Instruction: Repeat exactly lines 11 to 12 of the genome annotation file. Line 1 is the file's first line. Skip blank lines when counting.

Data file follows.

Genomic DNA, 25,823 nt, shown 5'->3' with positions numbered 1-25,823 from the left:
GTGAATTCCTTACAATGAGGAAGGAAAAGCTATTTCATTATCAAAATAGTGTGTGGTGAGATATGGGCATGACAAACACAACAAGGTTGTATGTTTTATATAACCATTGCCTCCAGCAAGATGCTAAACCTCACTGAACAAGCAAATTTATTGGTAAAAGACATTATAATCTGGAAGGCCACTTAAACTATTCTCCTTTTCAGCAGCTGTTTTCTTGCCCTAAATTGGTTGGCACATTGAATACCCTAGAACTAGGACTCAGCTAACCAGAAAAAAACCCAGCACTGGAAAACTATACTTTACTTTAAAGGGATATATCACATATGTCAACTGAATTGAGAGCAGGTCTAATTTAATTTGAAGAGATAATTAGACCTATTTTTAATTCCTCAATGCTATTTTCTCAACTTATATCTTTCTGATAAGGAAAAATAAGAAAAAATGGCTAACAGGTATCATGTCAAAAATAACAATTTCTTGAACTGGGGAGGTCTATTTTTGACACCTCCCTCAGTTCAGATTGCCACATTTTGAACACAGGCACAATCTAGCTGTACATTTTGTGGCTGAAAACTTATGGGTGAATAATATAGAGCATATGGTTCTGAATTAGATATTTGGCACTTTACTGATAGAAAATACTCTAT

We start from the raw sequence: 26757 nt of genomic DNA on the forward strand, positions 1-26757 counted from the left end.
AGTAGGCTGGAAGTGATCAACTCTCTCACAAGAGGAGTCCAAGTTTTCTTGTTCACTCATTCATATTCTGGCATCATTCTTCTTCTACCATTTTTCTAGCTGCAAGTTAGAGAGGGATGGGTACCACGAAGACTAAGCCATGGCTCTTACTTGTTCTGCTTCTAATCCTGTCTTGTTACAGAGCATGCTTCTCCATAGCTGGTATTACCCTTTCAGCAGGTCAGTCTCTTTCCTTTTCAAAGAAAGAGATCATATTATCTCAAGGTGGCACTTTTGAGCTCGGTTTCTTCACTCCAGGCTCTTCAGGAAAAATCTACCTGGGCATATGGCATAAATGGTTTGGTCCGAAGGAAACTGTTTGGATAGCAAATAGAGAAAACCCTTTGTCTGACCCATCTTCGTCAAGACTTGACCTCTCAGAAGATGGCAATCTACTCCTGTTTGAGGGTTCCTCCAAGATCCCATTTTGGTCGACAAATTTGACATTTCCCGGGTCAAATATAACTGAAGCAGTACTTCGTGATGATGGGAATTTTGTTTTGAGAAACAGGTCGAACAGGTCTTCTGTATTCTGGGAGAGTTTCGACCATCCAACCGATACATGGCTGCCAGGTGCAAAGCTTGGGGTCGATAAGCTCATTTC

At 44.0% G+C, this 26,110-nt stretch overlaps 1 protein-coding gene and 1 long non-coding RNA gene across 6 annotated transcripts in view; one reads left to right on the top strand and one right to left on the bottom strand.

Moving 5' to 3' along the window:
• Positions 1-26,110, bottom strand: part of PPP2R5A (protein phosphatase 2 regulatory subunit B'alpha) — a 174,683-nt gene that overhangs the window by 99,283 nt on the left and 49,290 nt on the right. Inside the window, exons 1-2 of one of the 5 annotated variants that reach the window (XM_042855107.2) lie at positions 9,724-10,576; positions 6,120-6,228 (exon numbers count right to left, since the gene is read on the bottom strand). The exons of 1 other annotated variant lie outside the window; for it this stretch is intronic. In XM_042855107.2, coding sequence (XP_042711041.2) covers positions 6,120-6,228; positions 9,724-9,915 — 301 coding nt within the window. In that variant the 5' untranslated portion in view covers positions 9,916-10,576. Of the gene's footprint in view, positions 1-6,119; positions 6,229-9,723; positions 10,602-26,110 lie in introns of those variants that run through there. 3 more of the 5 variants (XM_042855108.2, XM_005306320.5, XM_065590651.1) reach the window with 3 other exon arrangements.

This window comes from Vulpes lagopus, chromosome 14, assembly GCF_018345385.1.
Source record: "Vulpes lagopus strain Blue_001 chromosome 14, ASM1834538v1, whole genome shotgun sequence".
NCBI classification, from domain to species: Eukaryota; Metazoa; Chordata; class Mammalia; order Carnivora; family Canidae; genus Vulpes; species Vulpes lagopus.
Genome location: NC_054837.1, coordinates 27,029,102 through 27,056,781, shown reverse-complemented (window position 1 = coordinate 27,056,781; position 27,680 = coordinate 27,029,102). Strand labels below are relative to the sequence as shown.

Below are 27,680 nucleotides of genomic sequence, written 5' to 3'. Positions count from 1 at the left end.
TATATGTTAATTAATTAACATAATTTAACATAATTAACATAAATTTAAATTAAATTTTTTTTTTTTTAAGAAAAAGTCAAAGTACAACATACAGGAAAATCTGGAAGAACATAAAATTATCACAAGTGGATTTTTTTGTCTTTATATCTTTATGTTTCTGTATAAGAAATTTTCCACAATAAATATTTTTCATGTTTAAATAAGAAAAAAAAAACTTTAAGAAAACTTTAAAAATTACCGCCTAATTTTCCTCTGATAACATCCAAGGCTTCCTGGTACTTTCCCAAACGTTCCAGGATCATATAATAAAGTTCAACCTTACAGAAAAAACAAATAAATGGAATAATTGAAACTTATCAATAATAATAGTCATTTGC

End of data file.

Genome location: NC_054837.1, coordinates 27,029,102 through 27,056,781, shown reverse-complemented (window position 1 = coordinate 27,056,781; position 27,680 = coordinate 27,029,102). Strand labels below are relative to the sequence as shown.

Below are 27,680 nucleotides of genomic sequence, written 5' to 3'. Positions count from 1 at the left end.